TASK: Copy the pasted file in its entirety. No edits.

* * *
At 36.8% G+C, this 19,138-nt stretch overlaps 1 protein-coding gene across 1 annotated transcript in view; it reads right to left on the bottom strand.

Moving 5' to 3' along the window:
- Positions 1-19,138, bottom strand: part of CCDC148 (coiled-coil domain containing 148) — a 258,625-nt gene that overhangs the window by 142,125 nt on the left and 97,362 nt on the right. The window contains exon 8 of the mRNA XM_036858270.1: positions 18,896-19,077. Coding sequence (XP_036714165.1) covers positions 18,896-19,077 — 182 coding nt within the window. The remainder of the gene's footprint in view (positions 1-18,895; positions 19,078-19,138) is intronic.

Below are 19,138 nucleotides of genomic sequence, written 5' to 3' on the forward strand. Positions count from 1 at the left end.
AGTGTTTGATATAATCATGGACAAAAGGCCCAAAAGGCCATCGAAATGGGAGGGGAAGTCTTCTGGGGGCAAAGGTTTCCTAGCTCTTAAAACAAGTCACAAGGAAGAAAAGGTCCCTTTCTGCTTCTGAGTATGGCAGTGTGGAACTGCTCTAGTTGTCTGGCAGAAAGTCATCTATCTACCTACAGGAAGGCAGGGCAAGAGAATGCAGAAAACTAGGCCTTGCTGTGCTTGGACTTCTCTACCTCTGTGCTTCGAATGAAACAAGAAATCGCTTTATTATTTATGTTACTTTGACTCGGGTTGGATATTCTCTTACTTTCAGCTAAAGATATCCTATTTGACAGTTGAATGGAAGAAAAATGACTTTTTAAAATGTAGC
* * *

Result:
At 36.8% G+C, this 19,138-nt stretch overlaps 1 protein-coding gene across 1 annotated transcript in view; it reads right to left on the bottom strand.

Moving 5' to 3' along the window:
- Positions 1-19,138, bottom strand: part of CCDC148 (coiled-coil domain containing 148) — a 258,625-nt gene that overhangs the window by 142,125 nt on the left and 97,362 nt on the right. The window contains exon 8 of the mRNA XM_036858270.1: positions 18,896-19,077. Coding sequence (XP_036714165.1) covers positions 18,896-19,077 — 182 coding nt within the window. The remainder of the gene's footprint in view (positions 1-18,895; positions 19,078-19,138) is intronic.

Below are 19,138 nucleotides of genomic sequence, written 5' to 3' on the forward strand. Positions count from 1 at the left end.
AGTGTTTGATATAATCATGGACAAAAGGCCCAAAAGGCCATCGAAATGGGAGGGGAAGTCTTCTGGGGGCAAAGGTTTCCTAGCTCTTAAAACAAGTCACAAGGAAGAAAAGGTCCCTTTCTGCTTCTGAGTATGGCAGTGTGGAACTGCTCTAGTTGTCTGGCAGAAAGTCATCTATCTACCTACAGGAAGGCAGGGCAAGAGAATGCAGAAAACTAGGCCTTGCTGTGCTTGGACTTCTCTACCTCTGTGCTTCGAATGAAACAAGAAATCGCTTTATTATTTATGTTACTTTGACTCGGGTTGGATATTCTCTTACTTTCAGCTAAAGATATCCTATTTGACAGTTGAATGGAAGAAAAATGACTTTTTAAAATGTAGC